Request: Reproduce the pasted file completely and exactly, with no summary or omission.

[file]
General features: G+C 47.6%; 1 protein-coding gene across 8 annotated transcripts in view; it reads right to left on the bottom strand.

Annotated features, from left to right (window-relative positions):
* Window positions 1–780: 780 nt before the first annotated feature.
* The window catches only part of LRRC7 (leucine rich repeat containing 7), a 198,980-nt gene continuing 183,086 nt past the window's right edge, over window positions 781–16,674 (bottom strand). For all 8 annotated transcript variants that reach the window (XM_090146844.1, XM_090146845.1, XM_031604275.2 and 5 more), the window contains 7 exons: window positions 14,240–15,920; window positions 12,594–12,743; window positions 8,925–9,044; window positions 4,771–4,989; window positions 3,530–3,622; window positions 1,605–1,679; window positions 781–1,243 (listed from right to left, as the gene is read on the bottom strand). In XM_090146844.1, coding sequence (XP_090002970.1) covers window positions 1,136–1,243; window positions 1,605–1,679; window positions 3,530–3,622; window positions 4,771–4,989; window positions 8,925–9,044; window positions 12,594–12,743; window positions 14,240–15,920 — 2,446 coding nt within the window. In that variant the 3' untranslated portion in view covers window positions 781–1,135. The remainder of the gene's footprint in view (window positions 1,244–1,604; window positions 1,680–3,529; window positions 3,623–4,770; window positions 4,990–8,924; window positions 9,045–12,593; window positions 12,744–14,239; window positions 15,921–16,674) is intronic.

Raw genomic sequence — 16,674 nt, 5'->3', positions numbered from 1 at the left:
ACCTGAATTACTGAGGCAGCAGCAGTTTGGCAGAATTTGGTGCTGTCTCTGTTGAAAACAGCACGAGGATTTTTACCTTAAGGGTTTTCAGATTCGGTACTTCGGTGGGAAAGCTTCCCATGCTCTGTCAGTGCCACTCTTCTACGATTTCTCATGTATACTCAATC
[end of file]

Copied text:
General features: G+C 47.6%; 1 protein-coding gene across 8 annotated transcripts in view; it reads right to left on the bottom strand.

Annotated features, from left to right (window-relative positions):
* Window positions 1–780: 780 nt before the first annotated feature.
* The window catches only part of LRRC7 (leucine rich repeat containing 7), a 198,980-nt gene continuing 183,086 nt past the window's right edge, over window positions 781–16,674 (bottom strand). For all 8 annotated transcript variants that reach the window (XM_090146844.1, XM_090146845.1, XM_031604275.2 and 5 more), the window contains 7 exons: window positions 14,240–15,920; window positions 12,594–12,743; window positions 8,925–9,044; window positions 4,771–4,989; window positions 3,530–3,622; window positions 1,605–1,679; window positions 781–1,243 (listed from right to left, as the gene is read on the bottom strand). In XM_090146844.1, coding sequence (XP_090002970.1) covers window positions 1,136–1,243; window positions 1,605–1,679; window positions 3,530–3,622; window positions 4,771–4,989; window positions 8,925–9,044; window positions 12,594–12,743; window positions 14,240–15,920 — 2,446 coding nt within the window. In that variant the 3' untranslated portion in view covers window positions 781–1,135. The remainder of the gene's footprint in view (window positions 1,244–1,604; window positions 1,680–3,529; window positions 3,623–4,770; window positions 4,990–8,924; window positions 9,045–12,593; window positions 12,744–14,239; window positions 15,921–16,674) is intronic.

Raw genomic sequence — 16,674 nt, 5'->3', positions numbered from 1 at the left:
ACCTGAATTACTGAGGCAGCAGCAGTTTGGCAGAATTTGGTGCTGTCTCTGTTGAAAACAGCACGAGGATTTTTACCTTAAGGGTTTTCAGATTCGGTACTTCGGTGGGAAAGCTTCCCATGCTCTGTCAGTGCCACTCTTCTACGATTTCTCATGTATACTCAATC